One of the reasons and ways that Christ fulfills all of these things is that He is the perfect sacrifice to end all sacrifices.  The “Once for All” nature of Jesus’ work on the cross is an important theological point that cannot readily be overlooked.  Old Testament sacrifices were continuous because the blood of animals and the sacrificial system were, as the author states, “only a shadow of good things that are coming…”  They were never meant to be an end unto themselves.

Jesus Christ was that end, the great sacrifice for the sins of the whole world.  He was the perfect “Passover lamb,” the perfect “atonement offering.”  After Him, no other sacrifices were required.

While this is an important theological point made in Scripture, it is emphasized in Reformed Theology because of its intentional distancing for Roman Catholic tenants.  For Catholics, every time Mass was celebrated, Jesus Christ was said to be “re-crucified” or “re-sacrificed.”  For reasons made clear in Hebrews 10, a constant “re-sacrifice” is not at all necessary or theologically correct.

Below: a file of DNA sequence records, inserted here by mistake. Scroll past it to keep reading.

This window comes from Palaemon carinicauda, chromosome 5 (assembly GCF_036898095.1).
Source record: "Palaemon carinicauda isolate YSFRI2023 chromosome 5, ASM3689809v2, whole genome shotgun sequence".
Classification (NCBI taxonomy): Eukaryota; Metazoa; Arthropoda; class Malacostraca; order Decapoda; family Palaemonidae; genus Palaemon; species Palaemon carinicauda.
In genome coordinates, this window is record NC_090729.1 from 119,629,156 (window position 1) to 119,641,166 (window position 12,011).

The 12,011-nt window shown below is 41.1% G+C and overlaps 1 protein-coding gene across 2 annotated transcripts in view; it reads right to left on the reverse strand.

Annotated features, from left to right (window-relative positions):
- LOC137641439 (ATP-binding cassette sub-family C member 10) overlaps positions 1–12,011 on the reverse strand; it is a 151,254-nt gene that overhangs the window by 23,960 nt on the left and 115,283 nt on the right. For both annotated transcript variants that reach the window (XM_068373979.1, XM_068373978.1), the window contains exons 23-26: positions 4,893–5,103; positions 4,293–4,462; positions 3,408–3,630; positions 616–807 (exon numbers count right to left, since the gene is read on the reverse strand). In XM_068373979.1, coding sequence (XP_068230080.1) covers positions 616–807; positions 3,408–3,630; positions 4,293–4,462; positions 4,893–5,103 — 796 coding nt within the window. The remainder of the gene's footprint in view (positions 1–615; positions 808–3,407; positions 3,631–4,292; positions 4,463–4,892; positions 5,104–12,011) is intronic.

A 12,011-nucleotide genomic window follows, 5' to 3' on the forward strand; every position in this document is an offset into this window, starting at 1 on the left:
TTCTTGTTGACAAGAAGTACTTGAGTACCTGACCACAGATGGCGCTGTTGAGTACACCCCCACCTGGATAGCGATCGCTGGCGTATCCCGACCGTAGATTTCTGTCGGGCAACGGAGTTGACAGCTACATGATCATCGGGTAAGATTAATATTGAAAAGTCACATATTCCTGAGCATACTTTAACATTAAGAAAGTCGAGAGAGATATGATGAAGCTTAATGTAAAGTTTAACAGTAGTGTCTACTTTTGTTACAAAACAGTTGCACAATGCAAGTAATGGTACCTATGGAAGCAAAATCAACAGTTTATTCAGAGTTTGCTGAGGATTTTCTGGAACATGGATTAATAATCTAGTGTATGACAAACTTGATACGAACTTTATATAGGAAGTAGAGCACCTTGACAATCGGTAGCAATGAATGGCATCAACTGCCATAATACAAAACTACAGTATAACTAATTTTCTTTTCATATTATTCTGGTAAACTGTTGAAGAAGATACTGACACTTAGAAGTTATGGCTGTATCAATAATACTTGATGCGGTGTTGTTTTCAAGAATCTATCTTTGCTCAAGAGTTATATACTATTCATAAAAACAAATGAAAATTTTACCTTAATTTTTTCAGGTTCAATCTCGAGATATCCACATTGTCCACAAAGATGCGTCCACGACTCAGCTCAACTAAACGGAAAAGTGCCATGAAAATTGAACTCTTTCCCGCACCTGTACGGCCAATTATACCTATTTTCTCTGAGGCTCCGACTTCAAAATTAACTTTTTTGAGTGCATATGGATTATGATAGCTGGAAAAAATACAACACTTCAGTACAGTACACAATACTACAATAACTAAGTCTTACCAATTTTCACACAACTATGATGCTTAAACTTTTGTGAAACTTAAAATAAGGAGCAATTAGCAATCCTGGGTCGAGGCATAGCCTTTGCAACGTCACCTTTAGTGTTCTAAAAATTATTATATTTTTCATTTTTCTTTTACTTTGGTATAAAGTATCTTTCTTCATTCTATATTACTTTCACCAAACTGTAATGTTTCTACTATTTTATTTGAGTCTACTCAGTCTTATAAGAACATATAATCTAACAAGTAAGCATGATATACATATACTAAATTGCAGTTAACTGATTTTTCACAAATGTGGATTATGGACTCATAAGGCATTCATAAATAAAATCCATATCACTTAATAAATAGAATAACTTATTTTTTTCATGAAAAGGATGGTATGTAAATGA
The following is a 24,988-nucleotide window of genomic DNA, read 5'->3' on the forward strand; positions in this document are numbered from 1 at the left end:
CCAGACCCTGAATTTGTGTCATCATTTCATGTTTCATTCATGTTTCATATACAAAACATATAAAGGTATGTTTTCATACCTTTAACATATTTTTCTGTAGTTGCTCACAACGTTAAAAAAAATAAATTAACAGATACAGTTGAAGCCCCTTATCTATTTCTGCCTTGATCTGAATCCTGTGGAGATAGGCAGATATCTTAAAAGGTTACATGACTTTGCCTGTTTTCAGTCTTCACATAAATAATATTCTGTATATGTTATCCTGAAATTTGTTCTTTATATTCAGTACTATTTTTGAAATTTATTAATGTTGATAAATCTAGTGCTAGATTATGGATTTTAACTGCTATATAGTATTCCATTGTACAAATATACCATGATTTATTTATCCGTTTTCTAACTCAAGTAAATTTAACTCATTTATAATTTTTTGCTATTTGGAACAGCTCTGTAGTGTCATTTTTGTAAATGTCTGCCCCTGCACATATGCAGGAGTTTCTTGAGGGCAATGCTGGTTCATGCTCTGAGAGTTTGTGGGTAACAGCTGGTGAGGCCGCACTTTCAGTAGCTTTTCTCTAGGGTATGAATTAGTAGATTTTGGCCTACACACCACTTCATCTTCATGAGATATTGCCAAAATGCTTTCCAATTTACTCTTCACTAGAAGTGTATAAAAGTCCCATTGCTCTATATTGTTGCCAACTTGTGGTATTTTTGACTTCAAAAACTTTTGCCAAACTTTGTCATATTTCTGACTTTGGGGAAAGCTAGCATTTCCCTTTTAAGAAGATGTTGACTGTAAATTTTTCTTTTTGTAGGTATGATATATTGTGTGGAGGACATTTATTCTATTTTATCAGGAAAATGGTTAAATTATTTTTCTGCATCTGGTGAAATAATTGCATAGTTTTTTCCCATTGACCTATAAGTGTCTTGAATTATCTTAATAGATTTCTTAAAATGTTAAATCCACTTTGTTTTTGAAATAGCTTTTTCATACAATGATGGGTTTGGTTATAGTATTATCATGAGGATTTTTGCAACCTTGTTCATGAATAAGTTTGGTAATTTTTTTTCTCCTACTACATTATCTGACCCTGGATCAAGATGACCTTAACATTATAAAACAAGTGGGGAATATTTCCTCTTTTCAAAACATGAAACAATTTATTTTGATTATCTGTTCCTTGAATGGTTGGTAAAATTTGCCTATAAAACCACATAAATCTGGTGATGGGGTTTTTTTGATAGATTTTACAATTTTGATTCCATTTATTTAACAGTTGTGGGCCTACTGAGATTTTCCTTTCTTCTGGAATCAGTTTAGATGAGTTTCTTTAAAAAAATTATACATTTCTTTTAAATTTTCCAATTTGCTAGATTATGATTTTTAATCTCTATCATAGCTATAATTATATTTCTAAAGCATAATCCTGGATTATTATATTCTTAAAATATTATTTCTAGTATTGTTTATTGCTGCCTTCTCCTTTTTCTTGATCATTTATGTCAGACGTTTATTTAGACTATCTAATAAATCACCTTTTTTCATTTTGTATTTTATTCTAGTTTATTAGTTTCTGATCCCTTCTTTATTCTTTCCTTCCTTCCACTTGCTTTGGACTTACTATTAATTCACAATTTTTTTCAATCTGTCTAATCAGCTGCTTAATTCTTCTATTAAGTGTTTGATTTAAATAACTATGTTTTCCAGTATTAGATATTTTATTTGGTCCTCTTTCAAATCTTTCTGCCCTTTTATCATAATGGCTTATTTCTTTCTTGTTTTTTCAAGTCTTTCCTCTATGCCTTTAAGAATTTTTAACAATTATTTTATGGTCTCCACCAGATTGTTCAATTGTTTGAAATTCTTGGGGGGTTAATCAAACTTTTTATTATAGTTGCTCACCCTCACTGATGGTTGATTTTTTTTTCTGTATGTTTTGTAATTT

With all of this said, the Author moves on to talk about the application of this truth in the life of faith.  Jesus has opened the way for us to draw near to God once again.  Jesus was the “curtain,” that which separated the people from God in the Temple.  When Jesus died, the curtain was torn, a moment signifying that the barrier had been broken and our relationship with God can be restored.



Hebrews 9 – Outward and Inward

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Continuing on the theme of Christ’s fulfillment of the Old Testament and the Old Covenant, the writer of Hebrews now speaks specifically about the work of Christ as it relates to worship and the sacrificial system at the temple.  In the Old Testament, the sacrificial system was part of the cleansing rituals that took place so that people could come before God in worship.

In the Old Testament, the sacrificial system was part of the cleansing rituals that took place so that people could come before God in worship.  This applied, in a very particular way, to the position of the high priest on the day of atonement, when he would enter the Holy of Holies to make restitution of the people’s sins in the very presence of God.  The high priest used the blood of animals, sacrificed in the appropriate way, both for himself and for the people.  All of this, however, was just a matter of outward cleansing.